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A Native Perspective on Sovereignty (Part One)

North Dakota Native American Essential Understanding Number Five is about tribal policies, treaties, and sovereignty.

It states, "Native people practice self-determination, developing tribal policies, and practicing political activism. Despite a history of US policies and treaties that have often been detrimental, Native people are members of sovereign nations that predate the US government."

In this episode of Dakota Datebook, we'll listen to JT Shining Oneside, enrolled member of the Turtle Mountain Band of the Chippewa Nation, in Part One of "A Native Perspective on Sovereignty."

JT Shining Oneside:

They had true sovereignty because they had their tribal policies, how the village would work together. Everybody knew their place. Everybody had a place and they all worked together. And it was all for the child, because it takes a village to raise a child.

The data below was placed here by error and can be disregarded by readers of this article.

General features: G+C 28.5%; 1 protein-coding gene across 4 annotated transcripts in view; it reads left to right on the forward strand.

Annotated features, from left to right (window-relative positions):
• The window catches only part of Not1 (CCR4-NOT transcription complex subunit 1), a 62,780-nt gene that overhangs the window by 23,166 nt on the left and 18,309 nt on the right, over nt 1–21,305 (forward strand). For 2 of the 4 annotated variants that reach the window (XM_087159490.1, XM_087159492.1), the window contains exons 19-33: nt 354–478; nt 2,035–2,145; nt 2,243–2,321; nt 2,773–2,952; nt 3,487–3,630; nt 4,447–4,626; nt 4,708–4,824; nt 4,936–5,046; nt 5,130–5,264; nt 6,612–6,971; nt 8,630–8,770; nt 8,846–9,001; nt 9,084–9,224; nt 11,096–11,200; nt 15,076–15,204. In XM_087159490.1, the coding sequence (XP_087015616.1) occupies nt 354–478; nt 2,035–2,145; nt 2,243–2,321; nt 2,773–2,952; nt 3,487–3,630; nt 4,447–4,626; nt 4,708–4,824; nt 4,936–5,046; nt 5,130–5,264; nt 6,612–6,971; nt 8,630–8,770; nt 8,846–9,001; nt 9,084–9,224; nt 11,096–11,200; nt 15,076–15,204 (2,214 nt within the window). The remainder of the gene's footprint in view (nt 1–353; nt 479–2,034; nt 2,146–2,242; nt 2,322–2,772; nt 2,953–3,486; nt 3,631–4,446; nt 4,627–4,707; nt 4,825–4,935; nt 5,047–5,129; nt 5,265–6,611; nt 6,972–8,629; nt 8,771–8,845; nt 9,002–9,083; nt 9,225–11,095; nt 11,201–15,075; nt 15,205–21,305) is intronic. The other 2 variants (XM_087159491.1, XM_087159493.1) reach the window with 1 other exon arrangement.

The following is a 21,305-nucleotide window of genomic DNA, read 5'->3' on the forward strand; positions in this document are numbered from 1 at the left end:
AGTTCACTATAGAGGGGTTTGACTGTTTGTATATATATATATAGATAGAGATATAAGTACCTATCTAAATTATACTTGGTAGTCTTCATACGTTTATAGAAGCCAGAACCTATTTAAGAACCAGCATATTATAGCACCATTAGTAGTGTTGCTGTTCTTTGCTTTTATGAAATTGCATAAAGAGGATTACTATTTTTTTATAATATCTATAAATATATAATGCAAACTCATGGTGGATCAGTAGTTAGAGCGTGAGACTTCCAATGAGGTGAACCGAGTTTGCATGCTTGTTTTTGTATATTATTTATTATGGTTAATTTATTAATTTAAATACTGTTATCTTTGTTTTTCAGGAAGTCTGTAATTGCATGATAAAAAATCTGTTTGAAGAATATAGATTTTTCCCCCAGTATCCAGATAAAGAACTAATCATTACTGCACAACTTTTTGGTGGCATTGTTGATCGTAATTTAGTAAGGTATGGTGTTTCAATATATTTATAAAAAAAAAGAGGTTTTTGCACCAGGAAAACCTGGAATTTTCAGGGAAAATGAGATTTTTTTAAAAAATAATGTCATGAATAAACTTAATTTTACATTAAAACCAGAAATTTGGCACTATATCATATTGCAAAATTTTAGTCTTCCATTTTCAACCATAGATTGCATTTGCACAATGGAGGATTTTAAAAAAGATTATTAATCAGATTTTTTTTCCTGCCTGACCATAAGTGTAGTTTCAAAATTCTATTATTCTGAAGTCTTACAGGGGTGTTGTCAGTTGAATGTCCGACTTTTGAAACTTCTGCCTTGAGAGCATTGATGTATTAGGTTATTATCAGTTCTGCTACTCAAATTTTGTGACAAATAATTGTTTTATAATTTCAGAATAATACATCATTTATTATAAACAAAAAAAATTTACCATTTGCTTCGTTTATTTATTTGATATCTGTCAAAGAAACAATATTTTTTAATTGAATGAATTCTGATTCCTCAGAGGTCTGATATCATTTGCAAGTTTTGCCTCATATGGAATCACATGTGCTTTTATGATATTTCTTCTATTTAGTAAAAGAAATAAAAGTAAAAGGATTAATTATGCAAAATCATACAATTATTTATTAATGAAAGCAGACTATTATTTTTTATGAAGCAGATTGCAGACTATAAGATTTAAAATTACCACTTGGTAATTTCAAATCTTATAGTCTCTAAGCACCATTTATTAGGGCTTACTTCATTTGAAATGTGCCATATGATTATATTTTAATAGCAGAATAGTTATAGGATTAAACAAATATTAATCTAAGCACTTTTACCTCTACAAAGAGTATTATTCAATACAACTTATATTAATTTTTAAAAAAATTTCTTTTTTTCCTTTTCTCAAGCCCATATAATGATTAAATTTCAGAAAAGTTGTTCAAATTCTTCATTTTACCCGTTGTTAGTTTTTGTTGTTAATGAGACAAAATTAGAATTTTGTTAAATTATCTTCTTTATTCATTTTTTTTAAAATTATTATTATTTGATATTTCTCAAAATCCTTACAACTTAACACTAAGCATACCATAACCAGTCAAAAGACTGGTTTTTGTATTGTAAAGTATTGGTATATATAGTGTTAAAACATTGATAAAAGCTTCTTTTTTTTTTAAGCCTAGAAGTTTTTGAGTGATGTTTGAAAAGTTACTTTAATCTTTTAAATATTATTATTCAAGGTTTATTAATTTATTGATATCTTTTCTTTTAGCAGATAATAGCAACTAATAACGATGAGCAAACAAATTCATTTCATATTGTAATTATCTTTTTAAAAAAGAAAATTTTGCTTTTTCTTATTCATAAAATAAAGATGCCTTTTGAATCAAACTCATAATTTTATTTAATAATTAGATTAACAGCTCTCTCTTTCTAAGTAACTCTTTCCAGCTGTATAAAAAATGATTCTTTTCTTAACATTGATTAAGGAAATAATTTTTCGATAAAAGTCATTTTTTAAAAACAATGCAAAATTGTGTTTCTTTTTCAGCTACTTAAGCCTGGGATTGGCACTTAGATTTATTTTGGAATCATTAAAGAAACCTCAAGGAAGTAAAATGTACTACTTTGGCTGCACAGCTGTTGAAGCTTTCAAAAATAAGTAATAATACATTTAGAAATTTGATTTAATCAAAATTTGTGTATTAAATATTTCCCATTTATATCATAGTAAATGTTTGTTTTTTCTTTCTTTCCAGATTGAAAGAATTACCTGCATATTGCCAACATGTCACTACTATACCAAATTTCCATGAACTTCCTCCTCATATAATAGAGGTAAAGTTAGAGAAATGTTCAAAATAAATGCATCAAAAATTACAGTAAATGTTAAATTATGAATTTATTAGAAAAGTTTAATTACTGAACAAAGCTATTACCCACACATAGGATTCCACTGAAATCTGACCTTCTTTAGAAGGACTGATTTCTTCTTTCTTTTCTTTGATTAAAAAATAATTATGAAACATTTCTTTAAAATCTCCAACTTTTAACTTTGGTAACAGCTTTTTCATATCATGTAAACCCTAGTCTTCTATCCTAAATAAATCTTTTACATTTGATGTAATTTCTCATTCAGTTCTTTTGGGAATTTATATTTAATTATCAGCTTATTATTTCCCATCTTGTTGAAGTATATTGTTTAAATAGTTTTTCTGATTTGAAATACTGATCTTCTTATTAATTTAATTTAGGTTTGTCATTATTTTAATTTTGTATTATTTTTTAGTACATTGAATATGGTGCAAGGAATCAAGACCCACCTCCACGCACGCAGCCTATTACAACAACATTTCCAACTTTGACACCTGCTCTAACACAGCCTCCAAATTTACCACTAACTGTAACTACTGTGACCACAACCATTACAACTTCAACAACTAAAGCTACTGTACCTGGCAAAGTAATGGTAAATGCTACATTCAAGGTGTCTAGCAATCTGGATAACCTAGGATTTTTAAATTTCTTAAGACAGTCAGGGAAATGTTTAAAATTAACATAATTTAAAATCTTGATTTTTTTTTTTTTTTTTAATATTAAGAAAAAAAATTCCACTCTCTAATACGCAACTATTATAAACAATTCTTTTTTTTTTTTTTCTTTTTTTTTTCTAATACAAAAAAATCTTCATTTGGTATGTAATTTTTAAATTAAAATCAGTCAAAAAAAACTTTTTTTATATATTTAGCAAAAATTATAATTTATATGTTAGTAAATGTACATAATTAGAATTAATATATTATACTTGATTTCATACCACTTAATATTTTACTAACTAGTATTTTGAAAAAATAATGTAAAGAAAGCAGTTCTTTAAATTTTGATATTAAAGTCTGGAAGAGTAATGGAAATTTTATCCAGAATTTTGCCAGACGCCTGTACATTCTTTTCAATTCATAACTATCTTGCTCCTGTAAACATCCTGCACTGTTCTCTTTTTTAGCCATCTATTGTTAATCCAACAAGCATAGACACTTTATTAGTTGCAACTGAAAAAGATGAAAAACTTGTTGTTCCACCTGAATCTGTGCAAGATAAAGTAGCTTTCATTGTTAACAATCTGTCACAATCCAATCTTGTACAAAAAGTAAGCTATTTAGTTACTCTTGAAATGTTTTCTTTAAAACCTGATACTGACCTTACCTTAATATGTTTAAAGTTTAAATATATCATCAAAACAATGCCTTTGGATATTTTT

True sovereignty is when we really use the gifts in our village, in our tribal places, of our people. Because we have basket makers, either birch bark or red willow. We have our people that do bead work, quill work. We have artists, we have musicians, we have drummers. We have people that do hunting and trapping; all of these very, very different gifts that are there.

We also have education systems, judicial systems. We have all these different entities. But yet, we're all the same people. And if we could learn to all work together to build and govern accordingly, so that the system works for everybody and our dollars would stay. They would fund our education; they would help fund the tribe, all of these things.

If they would work together, they would do that circle building, that nation building, and that would certainly be true sovereignty.

If you'd like to learn more about the North Dakota Native American essential understandings, and to listen to more Indigenous elder interviews, visit teachingsofourelders.org.

Dakota Datebook: Teachings of Our Elders is produced with support from and in collaboration with the North Dakota Department of Public Instruction.

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